New pop star SodaStream (Nasdaq: SODA) brought on the carbonation in its first quarter as a public company.

The company behind the home soda carbonator that's been popping up at several stateside retailers in recent months lived up to the hype. Revenue climbed 52%, to $57.1 million, fueled by a 245% top-line surge on this side of the Atlantic.

This has yet to become the scalable model it will eventually become. Net income, after backing out a one-time IPO-related item, merely matched the 52% revenue uptick to $5.4 million -- or $0.42 a share.

SodaStream sold 449,000 systems during the quarter, well ahead of the 285,000 it moved a year earlier. Owners went through 2.6 million of the refillable CO2 carbonators necessary to turn still water into unflavored seltzer, 24% ahead of the refills that SodaStream sold during last year's third quarter.

Don't let the slower pace of the carbonators relative to the actual systems lead you to believe that usage is slowing. It's a fallacy that burned doubters of Green Mountain Coffee Roasters (Nasdaq: GMCR), as year-over-year sales of Keurig brewers outpace K-Cup refills. The cumulative nature of system sales distorts the reality. In the end, the "razor and blades" model is still alive and rocking.

SodaStream's "blades" are open to debate. Anyone can sell flavored soda syrup, though owners may originally flock to the SodaStream brand. It's hard to imagine Coca-Cola (NYSE: KO) or PepsiCo (NYSE: PEP) entering into this niche, but even the mighty Starbucks (Nasdaq: SBUX) wasn't beyond entering the instant coffee market as Keurig took off.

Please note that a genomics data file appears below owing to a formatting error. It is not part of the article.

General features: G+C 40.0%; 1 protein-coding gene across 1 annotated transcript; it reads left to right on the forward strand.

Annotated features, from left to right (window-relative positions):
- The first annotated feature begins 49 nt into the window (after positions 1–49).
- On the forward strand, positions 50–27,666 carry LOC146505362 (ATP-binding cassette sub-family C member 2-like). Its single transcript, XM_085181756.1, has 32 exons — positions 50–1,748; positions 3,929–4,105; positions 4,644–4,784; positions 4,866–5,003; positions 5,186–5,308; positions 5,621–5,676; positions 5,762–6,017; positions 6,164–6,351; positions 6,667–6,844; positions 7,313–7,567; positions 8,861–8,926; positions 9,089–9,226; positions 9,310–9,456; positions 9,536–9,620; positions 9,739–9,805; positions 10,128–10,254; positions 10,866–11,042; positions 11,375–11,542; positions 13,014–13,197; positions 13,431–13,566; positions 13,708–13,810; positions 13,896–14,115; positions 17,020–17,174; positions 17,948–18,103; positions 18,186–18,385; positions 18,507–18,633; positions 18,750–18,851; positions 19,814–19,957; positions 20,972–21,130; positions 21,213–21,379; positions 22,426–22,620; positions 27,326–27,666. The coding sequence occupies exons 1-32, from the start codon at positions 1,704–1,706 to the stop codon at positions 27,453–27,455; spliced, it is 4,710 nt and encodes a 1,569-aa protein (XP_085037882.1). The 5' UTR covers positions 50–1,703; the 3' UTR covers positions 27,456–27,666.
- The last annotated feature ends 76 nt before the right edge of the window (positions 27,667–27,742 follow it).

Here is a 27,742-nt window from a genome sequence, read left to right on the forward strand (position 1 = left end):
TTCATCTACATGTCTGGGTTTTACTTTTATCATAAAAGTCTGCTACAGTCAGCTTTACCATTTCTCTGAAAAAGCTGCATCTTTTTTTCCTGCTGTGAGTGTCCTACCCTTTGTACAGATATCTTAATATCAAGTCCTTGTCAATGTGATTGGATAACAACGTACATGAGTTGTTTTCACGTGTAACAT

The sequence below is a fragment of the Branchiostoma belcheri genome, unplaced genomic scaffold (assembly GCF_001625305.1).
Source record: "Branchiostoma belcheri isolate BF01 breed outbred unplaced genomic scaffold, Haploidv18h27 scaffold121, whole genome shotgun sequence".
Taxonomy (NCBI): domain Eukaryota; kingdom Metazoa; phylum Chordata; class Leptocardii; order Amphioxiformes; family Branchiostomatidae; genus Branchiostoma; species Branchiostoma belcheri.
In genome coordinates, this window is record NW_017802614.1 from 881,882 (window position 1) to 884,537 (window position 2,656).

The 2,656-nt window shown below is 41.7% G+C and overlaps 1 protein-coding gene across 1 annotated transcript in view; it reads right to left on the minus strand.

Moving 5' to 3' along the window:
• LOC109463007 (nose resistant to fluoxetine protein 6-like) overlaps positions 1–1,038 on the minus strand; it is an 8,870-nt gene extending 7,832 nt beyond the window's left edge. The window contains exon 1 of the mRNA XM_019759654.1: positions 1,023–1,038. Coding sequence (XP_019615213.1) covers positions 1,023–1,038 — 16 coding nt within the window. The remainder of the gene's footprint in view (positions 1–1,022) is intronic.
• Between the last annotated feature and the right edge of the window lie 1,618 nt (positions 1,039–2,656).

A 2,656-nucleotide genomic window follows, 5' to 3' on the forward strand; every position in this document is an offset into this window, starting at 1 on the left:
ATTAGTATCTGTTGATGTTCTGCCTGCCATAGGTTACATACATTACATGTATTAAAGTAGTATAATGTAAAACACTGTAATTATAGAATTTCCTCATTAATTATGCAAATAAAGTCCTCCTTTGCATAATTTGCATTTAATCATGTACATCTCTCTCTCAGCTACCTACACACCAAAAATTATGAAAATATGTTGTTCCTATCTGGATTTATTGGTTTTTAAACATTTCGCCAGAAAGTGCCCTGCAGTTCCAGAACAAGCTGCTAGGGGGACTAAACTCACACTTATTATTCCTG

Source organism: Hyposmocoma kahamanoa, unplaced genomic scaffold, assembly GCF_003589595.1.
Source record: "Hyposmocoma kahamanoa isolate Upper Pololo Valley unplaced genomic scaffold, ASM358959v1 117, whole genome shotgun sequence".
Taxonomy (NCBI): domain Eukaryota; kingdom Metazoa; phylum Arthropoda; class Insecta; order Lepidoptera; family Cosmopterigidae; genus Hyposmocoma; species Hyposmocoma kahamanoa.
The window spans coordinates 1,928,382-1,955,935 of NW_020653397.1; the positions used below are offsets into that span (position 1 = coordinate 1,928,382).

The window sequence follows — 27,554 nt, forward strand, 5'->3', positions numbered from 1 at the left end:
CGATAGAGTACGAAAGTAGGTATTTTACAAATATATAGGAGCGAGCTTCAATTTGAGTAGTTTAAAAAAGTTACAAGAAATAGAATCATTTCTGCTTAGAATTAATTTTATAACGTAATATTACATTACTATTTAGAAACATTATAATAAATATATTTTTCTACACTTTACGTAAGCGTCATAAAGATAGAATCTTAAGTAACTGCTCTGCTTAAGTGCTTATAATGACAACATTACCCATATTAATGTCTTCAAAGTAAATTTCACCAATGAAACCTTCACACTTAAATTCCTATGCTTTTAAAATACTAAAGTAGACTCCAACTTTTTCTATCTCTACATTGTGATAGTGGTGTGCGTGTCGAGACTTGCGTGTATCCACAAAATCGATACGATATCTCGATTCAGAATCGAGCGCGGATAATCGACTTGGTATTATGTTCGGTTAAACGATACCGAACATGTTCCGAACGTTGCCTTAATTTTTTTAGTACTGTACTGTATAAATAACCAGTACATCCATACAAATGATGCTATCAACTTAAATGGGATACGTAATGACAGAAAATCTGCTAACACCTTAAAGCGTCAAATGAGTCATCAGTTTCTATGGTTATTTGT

SodaStream's stiffest challenge is that its product isn't cheaper than generic soda bottles. However, the eco-friendly and health benefits of homemade pop may be just enough to win over consumers at a time when they're open to paying a premium at Whole Foods (Nasdaq: WFMI) for more organic consumables.

We'll see how this battle plays itself out, though Bed Bath & Beyond (Nasdaq: BBBY) was promoting SodaStream on the front page of last week's circular just as we were heading into the huge holiday selling season. The Israeli-based pop star appears to be pushing all of the right buttons on a stock that has been far more fizzy than flat in its brief spell as a public company.

Is SodaStream the real deal or a passing craze? Share your thoughts in the comment box below.